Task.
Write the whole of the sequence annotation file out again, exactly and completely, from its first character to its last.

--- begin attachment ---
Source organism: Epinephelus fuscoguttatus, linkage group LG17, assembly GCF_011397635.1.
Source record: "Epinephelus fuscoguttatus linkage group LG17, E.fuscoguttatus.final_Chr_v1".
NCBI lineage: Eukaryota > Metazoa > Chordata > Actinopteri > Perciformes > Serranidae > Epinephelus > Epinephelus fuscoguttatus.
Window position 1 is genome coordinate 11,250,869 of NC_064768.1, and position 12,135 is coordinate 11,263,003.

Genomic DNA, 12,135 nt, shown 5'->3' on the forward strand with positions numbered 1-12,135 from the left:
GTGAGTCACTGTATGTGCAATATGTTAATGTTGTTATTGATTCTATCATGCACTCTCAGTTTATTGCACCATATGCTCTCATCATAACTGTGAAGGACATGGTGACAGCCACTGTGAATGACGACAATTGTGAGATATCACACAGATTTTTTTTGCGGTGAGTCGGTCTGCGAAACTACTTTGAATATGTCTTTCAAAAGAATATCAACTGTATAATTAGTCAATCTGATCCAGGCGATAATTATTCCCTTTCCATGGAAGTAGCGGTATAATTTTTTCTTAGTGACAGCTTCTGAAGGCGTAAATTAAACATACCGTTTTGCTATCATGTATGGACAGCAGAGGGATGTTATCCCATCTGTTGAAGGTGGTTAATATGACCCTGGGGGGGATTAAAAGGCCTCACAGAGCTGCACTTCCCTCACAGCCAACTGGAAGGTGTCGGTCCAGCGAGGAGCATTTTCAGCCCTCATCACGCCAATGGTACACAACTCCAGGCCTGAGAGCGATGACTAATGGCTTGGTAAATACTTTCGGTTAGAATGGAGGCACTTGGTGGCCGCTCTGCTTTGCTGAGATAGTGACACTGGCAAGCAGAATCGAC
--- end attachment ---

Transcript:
Source organism: Epinephelus fuscoguttatus, linkage group LG17, assembly GCF_011397635.1.
Source record: "Epinephelus fuscoguttatus linkage group LG17, E.fuscoguttatus.final_Chr_v1".
NCBI lineage: Eukaryota > Metazoa > Chordata > Actinopteri > Perciformes > Serranidae > Epinephelus > Epinephelus fuscoguttatus.
Window position 1 is genome coordinate 11,250,869 of NC_064768.1, and position 12,135 is coordinate 11,263,003.

Genomic DNA, 12,135 nt, shown 5'->3' on the forward strand with positions numbered 1-12,135 from the left:
GTGAGTCACTGTATGTGCAATATGTTAATGTTGTTATTGATTCTATCATGCACTCTCAGTTTATTGCACCATATGCTCTCATCATAACTGTGAAGGACATGGTGACAGCCACTGTGAATGACGACAATTGTGAGATATCACACAGATTTTTTTTGCGGTGAGTCGGTCTGCGAAACTACTTTGAATATGTCTTTCAAAAGAATATCAACTGTATAATTAGTCAATCTGATCCAGGCGATAATTATTCCCTTTCCATGGAAGTAGCGGTATAATTTTTTCTTAGTGACAGCTTCTGAAGGCGTAAATTAAACATACCGTTTTGCTATCATGTATGGACAGCAGAGGGATGTTATCCCATCTGTTGAAGGTGGTTAATATGACCCTGGGGGGGATTAAAAGGCCTCACAGAGCTGCACTTCCCTCACAGCCAACTGGAAGGTGTCGGTCCAGCGAGGAGCATTTTCAGCCCTCATCACGCCAATGGTACACAACTCCAGGCCTGAGAGCGATGACTAATGGCTTGGTAAATACTTTCGGTTAGAATGGAGGCACTTGGTGGCCGCTCTGCTTTGCTGAGATAGTGACACTGGCAAGCAGAATCGAC